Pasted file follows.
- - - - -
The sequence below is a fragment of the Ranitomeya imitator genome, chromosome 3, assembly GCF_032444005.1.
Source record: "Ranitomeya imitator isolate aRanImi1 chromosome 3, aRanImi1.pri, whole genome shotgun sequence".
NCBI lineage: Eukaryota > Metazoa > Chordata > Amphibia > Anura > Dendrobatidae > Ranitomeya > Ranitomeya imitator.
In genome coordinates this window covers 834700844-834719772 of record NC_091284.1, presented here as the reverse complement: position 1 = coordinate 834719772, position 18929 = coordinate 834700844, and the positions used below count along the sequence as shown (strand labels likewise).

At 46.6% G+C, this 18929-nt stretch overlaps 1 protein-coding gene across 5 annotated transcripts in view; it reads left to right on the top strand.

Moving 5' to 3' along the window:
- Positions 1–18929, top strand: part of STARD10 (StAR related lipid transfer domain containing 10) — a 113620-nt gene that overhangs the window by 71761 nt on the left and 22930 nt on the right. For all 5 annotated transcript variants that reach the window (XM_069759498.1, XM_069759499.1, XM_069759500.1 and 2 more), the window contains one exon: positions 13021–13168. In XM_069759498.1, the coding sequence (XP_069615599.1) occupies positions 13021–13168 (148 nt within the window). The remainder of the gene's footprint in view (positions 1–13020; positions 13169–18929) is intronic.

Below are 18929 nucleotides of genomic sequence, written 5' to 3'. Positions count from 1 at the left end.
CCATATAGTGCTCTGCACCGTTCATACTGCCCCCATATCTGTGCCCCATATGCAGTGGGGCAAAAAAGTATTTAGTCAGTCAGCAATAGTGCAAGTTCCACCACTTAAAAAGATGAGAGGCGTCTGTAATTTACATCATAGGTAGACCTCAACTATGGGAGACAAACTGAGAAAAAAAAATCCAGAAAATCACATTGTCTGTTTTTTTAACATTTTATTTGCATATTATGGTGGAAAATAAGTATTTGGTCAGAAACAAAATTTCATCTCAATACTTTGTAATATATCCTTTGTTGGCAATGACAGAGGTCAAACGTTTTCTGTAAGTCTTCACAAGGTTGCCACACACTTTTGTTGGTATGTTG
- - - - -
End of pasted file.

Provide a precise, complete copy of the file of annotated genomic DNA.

The sequence below is a fragment of the Ranitomeya imitator genome, chromosome 3, assembly GCF_032444005.1.
Source record: "Ranitomeya imitator isolate aRanImi1 chromosome 3, aRanImi1.pri, whole genome shotgun sequence".
NCBI lineage: Eukaryota > Metazoa > Chordata > Amphibia > Anura > Dendrobatidae > Ranitomeya > Ranitomeya imitator.
In genome coordinates this window covers 834700844-834719772 of record NC_091284.1, presented here as the reverse complement: position 1 = coordinate 834719772, position 18929 = coordinate 834700844, and the positions used below count along the sequence as shown (strand labels likewise).

At 46.6% G+C, this 18929-nt stretch overlaps 1 protein-coding gene across 5 annotated transcripts in view; it reads left to right on the top strand.

Moving 5' to 3' along the window:
- Positions 1–18929, top strand: part of STARD10 (StAR related lipid transfer domain containing 10) — a 113620-nt gene that overhangs the window by 71761 nt on the left and 22930 nt on the right. For all 5 annotated transcript variants that reach the window (XM_069759498.1, XM_069759499.1, XM_069759500.1 and 2 more), the window contains one exon: positions 13021–13168. In XM_069759498.1, the coding sequence (XP_069615599.1) occupies positions 13021–13168 (148 nt within the window). The remainder of the gene's footprint in view (positions 1–13020; positions 13169–18929) is intronic.

Below are 18929 nucleotides of genomic sequence, written 5' to 3'. Positions count from 1 at the left end.
CCATATAGTGCTCTGCACCGTTCATACTGCCCCCATATCTGTGCCCCATATGCAGTGGGGCAAAAAAGTATTTAGTCAGTCAGCAATAGTGCAAGTTCCACCACTTAAAAAGATGAGAGGCGTCTGTAATTTACATCATAGGTAGACCTCAACTATGGGAGACAAACTGAGAAAAAAAAATCCAGAAAATCACATTGTCTGTTTTTTTAACATTTTATTTGCATATTATGGTGGAAAATAAGTATTTGGTCAGAAACAAAATTTCATCTCAATACTTTGTAATATATCCTTTGTTGGCAATGACAGAGGTCAAACGTTTTCTGTAAGTCTTCACAAGGTTGCCACACACTTTTGTTGGTATGTTG